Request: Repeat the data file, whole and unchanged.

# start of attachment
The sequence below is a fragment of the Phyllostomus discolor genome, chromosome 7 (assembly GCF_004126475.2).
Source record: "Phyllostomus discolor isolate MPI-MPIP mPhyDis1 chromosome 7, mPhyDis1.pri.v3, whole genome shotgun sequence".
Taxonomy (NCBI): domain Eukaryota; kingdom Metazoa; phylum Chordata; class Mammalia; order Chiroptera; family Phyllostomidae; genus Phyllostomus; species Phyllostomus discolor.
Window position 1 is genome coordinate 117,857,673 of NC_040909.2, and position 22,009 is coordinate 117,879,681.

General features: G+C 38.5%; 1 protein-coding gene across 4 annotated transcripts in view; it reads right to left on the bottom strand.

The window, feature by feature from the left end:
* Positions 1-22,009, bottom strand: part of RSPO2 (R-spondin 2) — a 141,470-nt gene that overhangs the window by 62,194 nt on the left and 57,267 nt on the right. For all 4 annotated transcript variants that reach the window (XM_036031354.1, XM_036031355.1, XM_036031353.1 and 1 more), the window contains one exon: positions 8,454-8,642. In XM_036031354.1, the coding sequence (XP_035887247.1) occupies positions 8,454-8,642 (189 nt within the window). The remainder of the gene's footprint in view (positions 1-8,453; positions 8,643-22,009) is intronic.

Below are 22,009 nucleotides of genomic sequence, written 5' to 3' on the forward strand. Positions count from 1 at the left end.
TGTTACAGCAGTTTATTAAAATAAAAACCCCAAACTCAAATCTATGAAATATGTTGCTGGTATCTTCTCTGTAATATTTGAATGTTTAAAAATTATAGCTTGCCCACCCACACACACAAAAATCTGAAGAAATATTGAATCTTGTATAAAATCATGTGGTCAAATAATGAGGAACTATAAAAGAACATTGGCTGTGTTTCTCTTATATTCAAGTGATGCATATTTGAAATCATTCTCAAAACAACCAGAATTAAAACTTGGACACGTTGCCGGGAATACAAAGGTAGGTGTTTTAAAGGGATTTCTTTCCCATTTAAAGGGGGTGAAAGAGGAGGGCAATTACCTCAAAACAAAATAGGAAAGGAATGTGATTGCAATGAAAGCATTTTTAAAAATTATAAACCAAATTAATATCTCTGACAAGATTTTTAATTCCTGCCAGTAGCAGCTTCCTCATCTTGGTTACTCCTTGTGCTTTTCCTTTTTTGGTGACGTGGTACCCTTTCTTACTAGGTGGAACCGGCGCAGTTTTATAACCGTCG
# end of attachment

The sequence below is a fragment of the Phyllostomus discolor genome, chromosome 7 (assembly GCF_004126475.2).
Source record: "Phyllostomus discolor isolate MPI-MPIP mPhyDis1 chromosome 7, mPhyDis1.pri.v3, whole genome shotgun sequence".
Taxonomy (NCBI): domain Eukaryota; kingdom Metazoa; phylum Chordata; class Mammalia; order Chiroptera; family Phyllostomidae; genus Phyllostomus; species Phyllostomus discolor.
Window position 1 is genome coordinate 117,857,673 of NC_040909.2, and position 22,009 is coordinate 117,879,681.

General features: G+C 38.5%; 1 protein-coding gene across 4 annotated transcripts in view; it reads right to left on the bottom strand.

The window, feature by feature from the left end:
* Positions 1-22,009, bottom strand: part of RSPO2 (R-spondin 2) — a 141,470-nt gene that overhangs the window by 62,194 nt on the left and 57,267 nt on the right. For all 4 annotated transcript variants that reach the window (XM_036031354.1, XM_036031355.1, XM_036031353.1 and 1 more), the window contains one exon: positions 8,454-8,642. In XM_036031354.1, the coding sequence (XP_035887247.1) occupies positions 8,454-8,642 (189 nt within the window). The remainder of the gene's footprint in view (positions 1-8,453; positions 8,643-22,009) is intronic.

Below are 22,009 nucleotides of genomic sequence, written 5' to 3' on the forward strand. Positions count from 1 at the left end.
TGTTACAGCAGTTTATTAAAATAAAAACCCCAAACTCAAATCTATGAAATATGTTGCTGGTATCTTCTCTGTAATATTTGAATGTTTAAAAATTATAGCTTGCCCACCCACACACACAAAAATCTGAAGAAATATTGAATCTTGTATAAAATCATGTGGTCAAATAATGAGGAACTATAAAAGAACATTGGCTGTGTTTCTCTTATATTCAAGTGATGCATATTTGAAATCATTCTCAAAACAACCAGAATTAAAACTTGGACACGTTGCCGGGAATACAAAGGTAGGTGTTTTAAAGGGATTTCTTTCCCATTTAAAGGGGGTGAAAGAGGAGGGCAATTACCTCAAAACAAAATAGGAAAGGAATGTGATTGCAATGAAAGCATTTTTAAAAATTATAAACCAAATTAATATCTCTGACAAGATTTTTAATTCCTGCCAGTAGCAGCTTCCTCATCTTGGTTACTCCTTGTGCTTTTCCTTTTTTGGTGACGTGGTACCCTTTCTTACTAGGTGGAACCGGCGCAGTTTTATAACCGTCG